and shaken them out,
and let the steps fall angled, dominoes tipped.

Down below, Via Santa Lorenzo twists
like a serpent. Scooters race
between ten-foot-tall walls crumbling
into a countryside of cypresses and rolling hills
mounded, like Firenze roads, one
upon the other,
layered, all things possible,
past, present and future

Even as Florence crumbles, it is gold,
gold leaf, gold dust, sacred swirls
raised by Dante Aligheri's feet, larger than life
by the Church of Santa Croce. Shaded mosaics
pieced together fine as tender brush strokes
meet with parallelograms of cobbled roads.
The Duomo rises like a sun off the horizon,
like a planet, a biosphere of Brunneleschi's labors
and inside -- angels...

The young, at the Fort
call to each other...
cluster on the sun-lit grass in a perpetual Spring.
Some will enter dark, plaster corners
to work with wood, with leather and swirled fumes
of varnish and preservative. Others
will step off the street and into sudden atria,
centered pools, birdsong lilted from the skies.
Will gather the sacred knowledge of restoration -- as
each Florentian generation learns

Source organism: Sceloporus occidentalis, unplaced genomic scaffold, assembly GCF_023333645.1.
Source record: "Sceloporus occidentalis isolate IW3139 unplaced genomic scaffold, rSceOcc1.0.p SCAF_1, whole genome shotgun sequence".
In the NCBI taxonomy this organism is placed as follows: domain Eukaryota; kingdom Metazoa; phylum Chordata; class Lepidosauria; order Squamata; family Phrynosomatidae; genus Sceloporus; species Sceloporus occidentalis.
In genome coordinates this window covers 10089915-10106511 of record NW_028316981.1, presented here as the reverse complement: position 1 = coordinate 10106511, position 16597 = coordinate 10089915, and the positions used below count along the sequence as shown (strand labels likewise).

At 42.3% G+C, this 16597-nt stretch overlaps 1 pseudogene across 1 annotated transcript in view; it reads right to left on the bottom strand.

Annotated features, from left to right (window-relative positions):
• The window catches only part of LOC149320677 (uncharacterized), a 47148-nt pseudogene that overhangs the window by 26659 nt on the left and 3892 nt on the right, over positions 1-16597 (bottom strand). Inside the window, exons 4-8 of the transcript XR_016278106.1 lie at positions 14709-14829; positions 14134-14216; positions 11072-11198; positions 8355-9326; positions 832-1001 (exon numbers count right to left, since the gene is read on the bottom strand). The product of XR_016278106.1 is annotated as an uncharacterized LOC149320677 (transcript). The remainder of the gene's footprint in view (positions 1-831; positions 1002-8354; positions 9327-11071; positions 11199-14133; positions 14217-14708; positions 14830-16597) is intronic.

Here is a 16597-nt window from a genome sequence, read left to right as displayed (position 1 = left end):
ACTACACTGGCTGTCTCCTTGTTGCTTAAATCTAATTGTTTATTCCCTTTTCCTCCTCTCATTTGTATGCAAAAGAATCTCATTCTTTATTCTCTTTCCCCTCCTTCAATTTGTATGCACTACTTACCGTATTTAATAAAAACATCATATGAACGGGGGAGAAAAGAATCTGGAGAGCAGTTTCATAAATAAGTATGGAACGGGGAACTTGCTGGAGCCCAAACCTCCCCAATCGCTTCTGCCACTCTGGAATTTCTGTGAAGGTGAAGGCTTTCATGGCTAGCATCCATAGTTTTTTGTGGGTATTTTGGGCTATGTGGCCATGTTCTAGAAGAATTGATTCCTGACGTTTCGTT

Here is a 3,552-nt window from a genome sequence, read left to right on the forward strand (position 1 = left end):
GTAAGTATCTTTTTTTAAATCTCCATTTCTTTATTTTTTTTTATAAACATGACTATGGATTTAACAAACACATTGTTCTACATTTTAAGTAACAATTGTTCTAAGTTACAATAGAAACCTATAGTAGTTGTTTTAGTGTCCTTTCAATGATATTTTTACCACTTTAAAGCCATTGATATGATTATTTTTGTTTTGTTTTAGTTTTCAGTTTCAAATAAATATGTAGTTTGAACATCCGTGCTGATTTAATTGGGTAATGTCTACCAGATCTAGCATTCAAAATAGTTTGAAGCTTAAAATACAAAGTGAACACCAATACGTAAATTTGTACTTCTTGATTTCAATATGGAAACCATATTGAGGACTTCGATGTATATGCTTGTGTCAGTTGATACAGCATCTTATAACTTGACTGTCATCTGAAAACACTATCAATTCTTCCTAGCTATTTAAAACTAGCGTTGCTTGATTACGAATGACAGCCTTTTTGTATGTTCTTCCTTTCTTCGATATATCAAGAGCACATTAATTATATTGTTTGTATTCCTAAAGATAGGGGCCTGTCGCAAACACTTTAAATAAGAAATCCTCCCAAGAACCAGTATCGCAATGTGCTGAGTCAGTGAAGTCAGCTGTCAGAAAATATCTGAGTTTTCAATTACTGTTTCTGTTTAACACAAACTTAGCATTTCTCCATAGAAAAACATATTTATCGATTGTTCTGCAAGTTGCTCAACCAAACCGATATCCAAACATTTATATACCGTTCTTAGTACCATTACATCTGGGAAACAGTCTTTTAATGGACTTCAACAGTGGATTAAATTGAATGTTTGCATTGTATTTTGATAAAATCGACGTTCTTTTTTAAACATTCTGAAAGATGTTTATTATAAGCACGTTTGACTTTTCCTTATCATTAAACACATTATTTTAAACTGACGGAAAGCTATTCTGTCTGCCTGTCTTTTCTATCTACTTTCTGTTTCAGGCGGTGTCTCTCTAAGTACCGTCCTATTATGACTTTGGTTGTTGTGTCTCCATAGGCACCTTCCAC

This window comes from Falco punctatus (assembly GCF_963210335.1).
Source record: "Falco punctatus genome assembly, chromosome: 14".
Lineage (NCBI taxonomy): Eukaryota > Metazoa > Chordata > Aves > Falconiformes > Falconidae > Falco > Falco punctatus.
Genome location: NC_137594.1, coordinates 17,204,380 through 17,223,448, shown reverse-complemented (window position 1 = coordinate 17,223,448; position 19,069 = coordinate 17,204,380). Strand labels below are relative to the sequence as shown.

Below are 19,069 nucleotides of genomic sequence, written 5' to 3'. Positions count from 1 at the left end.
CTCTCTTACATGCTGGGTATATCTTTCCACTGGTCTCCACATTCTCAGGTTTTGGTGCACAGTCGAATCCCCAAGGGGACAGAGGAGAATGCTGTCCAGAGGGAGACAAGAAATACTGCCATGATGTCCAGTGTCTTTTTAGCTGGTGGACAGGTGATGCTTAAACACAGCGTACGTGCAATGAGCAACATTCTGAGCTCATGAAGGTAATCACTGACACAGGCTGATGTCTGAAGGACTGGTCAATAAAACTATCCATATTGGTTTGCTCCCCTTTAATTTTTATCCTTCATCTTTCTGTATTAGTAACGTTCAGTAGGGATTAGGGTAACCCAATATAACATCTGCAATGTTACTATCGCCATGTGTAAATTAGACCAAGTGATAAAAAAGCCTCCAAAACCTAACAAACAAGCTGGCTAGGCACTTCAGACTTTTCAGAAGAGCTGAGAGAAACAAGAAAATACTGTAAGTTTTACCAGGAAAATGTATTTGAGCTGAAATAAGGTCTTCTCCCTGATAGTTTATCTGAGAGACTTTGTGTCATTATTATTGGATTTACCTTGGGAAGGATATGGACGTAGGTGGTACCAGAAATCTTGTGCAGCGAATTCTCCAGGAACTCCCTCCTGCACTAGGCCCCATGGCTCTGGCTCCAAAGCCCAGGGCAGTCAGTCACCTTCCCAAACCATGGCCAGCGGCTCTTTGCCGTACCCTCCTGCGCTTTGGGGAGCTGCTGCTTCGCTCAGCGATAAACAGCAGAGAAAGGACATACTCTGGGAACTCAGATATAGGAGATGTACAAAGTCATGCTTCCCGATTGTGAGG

how to put the gold dust back.

Then, like ruby fish
hatched at the mouth of the Arno
each spirit, one by one will rise in blinding color
and form, texturing the city into new light and shadow.
Streaking the air, each incoming flight
traverses a mosaic of spirals, of Euclidean angles,
cypresses and cathedrals, the towers of palazzos.
Laughing in the sunlight, the children run
up and down the ramps of Ft. Belvedere,
the Arno a finger pointing beyond.
Sending them
to paint a new patina
of forever.
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Marketing Plan for the Alien Product Line

First you must institutionalize your novelty.
Fright creates aliens; processes unfamiliar
breed distrust until product need
is shown. That your planet fills a vacuum
is your selling point.
Tailor the bizarre to Earthly tastes. Court exposure
in every possible medium, but be
reserved; neither intruder
nor visitor, but a negotiating partner.
As for the human condition, to bear that